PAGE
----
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Date Posted:11/25/02 10:21pm
i wnnt to donate my hair, but i have split ends, is that ok?and how much hair is required, you know, in inches, that is. Please help me decide. I love my hair, but if someone else needs it more than me, than so be it. i would glady give my hair up so another person could feel beautiful! Just tell what to do, and how to do it!
>It's rare that we find a hair article so concisely and
>well written as with our writer and ICI's new found
>friend Anna. I just had to post this for you all!
>By Anna Johnson
>My mother went to Vidal Sassoon in 1964 for an
>avant-garde, asymmetrical hairdo that made her head
>look like a modernist collage. The very next morning,
>the Mod mop had morphed into two great clumps on
>either side of her ears that looked like mating
>To solve the problem, my dad gave her a crew cut. In
>spiky despair, she declared war on all hairdressers
>and developed a manifesto: "Hair is not bonsai; it
>cannot be trained into submission. No matter what THEY
>(hair dressers are always named THEY to Mom) attempt
>to do to you avoid any style that involves more than
>five minutes of blow-drying. ANY STYLE!" (hair
>Your own tolerance for styling and stylists may be
>greater, but getting a great haircut a still requires
>a strategy. Here are seven rules to guide you.
>Follow your face
>The shape of your face dictates the shape of your hair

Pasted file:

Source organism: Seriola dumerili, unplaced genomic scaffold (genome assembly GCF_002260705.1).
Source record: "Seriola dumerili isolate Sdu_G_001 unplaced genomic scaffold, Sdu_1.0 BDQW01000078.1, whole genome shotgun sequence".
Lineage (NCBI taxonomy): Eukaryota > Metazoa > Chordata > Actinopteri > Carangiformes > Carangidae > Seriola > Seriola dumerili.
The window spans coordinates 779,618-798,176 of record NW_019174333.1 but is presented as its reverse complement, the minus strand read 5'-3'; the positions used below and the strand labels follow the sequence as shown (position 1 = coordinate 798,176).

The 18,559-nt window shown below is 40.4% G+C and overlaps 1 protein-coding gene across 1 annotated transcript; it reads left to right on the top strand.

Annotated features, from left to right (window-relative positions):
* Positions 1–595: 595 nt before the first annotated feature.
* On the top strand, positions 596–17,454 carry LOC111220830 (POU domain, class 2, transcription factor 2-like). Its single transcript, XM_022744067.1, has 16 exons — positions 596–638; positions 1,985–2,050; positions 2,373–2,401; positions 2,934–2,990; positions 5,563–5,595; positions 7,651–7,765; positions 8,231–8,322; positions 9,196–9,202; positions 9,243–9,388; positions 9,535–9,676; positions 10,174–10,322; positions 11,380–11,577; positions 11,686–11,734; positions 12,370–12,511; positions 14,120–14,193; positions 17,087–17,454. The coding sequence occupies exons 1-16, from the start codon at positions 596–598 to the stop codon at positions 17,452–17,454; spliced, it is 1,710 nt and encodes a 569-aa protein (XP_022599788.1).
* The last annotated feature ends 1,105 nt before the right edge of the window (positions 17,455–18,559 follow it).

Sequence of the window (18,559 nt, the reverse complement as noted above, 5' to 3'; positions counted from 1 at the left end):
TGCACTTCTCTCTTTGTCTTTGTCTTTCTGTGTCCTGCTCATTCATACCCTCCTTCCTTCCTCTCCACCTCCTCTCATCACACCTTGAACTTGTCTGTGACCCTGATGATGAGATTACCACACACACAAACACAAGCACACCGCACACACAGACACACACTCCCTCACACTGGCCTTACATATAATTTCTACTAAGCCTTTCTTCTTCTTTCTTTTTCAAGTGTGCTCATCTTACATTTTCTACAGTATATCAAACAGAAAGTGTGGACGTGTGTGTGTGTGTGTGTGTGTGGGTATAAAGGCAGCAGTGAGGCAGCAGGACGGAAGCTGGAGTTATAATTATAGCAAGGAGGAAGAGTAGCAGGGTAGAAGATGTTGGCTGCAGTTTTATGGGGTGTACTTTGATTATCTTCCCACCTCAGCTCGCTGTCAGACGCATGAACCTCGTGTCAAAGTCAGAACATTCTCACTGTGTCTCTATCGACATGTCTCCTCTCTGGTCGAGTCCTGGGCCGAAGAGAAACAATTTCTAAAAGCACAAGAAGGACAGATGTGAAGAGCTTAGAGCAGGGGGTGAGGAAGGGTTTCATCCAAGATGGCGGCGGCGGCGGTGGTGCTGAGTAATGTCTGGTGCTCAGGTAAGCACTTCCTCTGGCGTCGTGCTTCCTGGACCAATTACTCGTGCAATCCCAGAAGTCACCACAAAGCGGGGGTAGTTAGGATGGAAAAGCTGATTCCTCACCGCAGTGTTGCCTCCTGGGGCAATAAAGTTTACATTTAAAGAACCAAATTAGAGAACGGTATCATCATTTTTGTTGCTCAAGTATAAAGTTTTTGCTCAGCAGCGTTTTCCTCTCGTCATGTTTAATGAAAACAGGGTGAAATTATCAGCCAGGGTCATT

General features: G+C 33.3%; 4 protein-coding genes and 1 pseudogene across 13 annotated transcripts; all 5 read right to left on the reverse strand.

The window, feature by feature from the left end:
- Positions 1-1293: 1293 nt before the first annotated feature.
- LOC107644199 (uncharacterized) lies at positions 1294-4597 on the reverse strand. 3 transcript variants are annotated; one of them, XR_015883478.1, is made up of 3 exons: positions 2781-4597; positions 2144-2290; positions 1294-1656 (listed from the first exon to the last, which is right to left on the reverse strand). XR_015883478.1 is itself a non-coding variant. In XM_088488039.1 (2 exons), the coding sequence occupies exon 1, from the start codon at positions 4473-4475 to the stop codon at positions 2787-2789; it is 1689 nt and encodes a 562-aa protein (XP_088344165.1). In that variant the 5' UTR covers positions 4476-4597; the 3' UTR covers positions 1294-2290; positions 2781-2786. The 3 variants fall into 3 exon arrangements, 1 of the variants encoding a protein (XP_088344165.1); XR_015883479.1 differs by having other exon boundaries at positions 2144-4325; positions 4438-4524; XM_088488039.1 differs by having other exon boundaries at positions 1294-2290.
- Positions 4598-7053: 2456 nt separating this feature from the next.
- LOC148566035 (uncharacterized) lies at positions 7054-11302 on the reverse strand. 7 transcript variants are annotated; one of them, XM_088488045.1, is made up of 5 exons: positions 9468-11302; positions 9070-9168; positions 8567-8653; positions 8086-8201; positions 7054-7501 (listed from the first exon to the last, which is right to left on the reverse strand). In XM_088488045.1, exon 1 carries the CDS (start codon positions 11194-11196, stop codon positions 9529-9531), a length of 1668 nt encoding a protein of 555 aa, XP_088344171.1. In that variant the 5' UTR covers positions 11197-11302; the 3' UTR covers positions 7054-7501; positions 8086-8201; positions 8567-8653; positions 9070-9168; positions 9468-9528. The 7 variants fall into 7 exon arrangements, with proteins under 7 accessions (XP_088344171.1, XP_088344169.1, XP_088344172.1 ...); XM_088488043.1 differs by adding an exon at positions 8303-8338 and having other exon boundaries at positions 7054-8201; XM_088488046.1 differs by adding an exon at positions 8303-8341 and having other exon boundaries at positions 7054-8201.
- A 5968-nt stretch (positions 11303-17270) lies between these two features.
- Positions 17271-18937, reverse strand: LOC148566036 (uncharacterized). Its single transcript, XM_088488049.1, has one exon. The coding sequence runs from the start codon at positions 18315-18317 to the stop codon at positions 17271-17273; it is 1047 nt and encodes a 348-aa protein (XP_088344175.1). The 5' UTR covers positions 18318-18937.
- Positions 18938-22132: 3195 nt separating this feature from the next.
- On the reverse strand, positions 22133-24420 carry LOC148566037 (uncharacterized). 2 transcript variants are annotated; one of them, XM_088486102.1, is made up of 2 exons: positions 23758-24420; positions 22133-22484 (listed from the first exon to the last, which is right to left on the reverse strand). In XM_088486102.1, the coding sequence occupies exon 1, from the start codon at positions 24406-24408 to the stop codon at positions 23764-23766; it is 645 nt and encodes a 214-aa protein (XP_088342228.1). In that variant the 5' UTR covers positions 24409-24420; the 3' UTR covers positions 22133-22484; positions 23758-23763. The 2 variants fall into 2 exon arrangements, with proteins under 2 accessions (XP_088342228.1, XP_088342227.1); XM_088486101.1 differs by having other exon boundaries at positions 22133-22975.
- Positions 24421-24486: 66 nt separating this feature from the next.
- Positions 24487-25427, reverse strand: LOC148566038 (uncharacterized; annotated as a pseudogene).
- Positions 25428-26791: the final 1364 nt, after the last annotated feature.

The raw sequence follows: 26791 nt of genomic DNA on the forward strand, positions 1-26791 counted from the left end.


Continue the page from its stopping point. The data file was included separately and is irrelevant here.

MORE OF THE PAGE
>and the rules are fairly simple.
>Heart-shaped faces with low hairlines suit wavy 40s
>styles: curls, side parts, center parts and bobs.
>Long faces with high cheekbones look better with hair
>that doesn't smother the face or hang in miserable
>hanks either side of the ears. Try a bedroom hair bob
>like Meg Ryan's, go for fuller hair at the crown and
>see if bangs help proportion your features.
>Pixie-chinned girls with large or wide set eyes look
>best with really short hair. The prettier the face the
>shorter hair can go. The same rule applies to older
>faces with strong features and to those with silver
>locks. Grey hair looks marvelous cropped short. If you
>look great with your hair up, chances are you look
>great with it short.
>TIP: The best short hair leaves you something to play
>with, some wispy bangs, some layers.
>Silence your stylist:
>Only you really KNOW your hair. You know if it falls
>flat on the crown, curls up in a big cow lick or
>refuses to form prefect Marsha Brady flicks, so let
>your stylist know. Hair miracles usually involve lots
>of time and product. If you lack both, going with the
>natural fall, weight, wave and kink of your hair makes
>sense. The first step to getting a better haircut is
>to slow the whole process down. Take time to choose a
>salon whose employees reflect your own style, take
>clippings of your favorite looks with you and, above
>all, don't be intimidated by bright light, pounding
>music and big mirrors.
>Too often the session before the haircut is a brief
>rejection of all that went before. Whoever cut your